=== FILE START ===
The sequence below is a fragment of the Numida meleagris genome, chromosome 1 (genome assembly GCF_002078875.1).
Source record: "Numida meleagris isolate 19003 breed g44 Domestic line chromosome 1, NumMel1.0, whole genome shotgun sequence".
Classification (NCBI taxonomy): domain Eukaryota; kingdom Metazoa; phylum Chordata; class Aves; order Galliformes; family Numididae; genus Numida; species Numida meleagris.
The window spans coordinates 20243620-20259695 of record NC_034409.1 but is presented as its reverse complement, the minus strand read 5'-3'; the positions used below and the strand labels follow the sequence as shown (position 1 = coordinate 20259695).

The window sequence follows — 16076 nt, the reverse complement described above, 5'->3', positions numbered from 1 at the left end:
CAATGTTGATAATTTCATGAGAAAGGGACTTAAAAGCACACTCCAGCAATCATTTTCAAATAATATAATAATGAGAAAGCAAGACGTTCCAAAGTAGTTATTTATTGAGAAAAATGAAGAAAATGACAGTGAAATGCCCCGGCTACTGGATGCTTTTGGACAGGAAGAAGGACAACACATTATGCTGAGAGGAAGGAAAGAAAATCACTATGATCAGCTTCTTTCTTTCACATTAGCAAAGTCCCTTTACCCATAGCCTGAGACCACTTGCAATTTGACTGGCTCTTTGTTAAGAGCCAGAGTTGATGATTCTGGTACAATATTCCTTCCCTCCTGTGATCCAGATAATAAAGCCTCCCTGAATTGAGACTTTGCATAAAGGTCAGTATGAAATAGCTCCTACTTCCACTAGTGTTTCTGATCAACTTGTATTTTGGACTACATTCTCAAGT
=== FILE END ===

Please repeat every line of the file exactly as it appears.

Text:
The sequence below is a fragment of the Numida meleagris genome, chromosome 1 (genome assembly GCF_002078875.1).
Source record: "Numida meleagris isolate 19003 breed g44 Domestic line chromosome 1, NumMel1.0, whole genome shotgun sequence".
Classification (NCBI taxonomy): domain Eukaryota; kingdom Metazoa; phylum Chordata; class Aves; order Galliformes; family Numididae; genus Numida; species Numida meleagris.
The window spans coordinates 20243620-20259695 of record NC_034409.1 but is presented as its reverse complement, the minus strand read 5'-3'; the positions used below and the strand labels follow the sequence as shown (position 1 = coordinate 20259695).

The window sequence follows — 16076 nt, the reverse complement described above, 5'->3', positions numbered from 1 at the left end:
CAATGTTGATAATTTCATGAGAAAGGGACTTAAAAGCACACTCCAGCAATCATTTTCAAATAATATAATAATGAGAAAGCAAGACGTTCCAAAGTAGTTATTTATTGAGAAAAATGAAGAAAATGACAGTGAAATGCCCCGGCTACTGGATGCTTTTGGACAGGAAGAAGGACAACACATTATGCTGAGAGGAAGGAAAGAAAATCACTATGATCAGCTTCTTTCTTTCACATTAGCAAAGTCCCTTTACCCATAGCCTGAGACCACTTGCAATTTGACTGGCTCTTTGTTAAGAGCCAGAGTTGATGATTCTGGTACAATATTCCTTCCCTCCTGTGATCCAGATAATAAAGCCTCCCTGAATTGAGACTTTGCATAAAGGTCAGTATGAAATAGCTCCTACTTCCACTAGTGTTTCTGATCAACTTGTATTTTGGACTACATTCTCAAGT